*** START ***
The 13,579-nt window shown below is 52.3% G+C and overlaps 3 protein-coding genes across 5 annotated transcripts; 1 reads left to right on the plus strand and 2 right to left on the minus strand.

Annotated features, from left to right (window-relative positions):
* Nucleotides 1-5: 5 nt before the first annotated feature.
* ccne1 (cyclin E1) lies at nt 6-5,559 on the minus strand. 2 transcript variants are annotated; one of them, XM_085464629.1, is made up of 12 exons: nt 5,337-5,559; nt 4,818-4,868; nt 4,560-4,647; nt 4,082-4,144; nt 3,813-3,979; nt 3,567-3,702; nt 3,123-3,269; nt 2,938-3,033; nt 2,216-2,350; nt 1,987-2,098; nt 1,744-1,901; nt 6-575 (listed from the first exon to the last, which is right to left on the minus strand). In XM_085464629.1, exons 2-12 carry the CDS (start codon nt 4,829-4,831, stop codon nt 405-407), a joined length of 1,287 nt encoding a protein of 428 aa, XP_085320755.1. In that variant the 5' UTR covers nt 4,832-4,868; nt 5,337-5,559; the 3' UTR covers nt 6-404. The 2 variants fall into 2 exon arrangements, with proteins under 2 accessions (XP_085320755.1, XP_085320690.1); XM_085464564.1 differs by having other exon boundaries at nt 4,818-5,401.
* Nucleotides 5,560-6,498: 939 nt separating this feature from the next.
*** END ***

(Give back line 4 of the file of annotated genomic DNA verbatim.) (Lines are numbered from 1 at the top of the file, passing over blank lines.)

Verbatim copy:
* ccne1 (cyclin E1) lies at nt 6-5,559 on the minus strand. 2 transcript variants are annotated; one of them, XM_085464629.1, is made up of 12 exons: nt 5,337-5,559; nt 4,818-4,868; nt 4,560-4,647; nt 4,082-4,144; nt 3,813-3,979; nt 3,567-3,702; nt 3,123-3,269; nt 2,938-3,033; nt 2,216-2,350; nt 1,987-2,098; nt 1,744-1,901; nt 6-575 (listed from the first exon to the last, which is right to left on the minus strand). In XM_085464629.1, exons 2-12 carry the CDS (start codon nt 4,829-4,831, stop codon nt 405-407), a joined length of 1,287 nt encoding a protein of 428 aa, XP_085320755.1. In that variant the 5' UTR covers nt 4,832-4,868; nt 5,337-5,559; the 3' UTR covers nt 6-404. The 2 variants fall into 2 exon arrangements, with proteins under 2 accessions (XP_085320755.1, XP_085320690.1); XM_085464564.1 differs by having other exon boundaries at nt 4,818-5,401.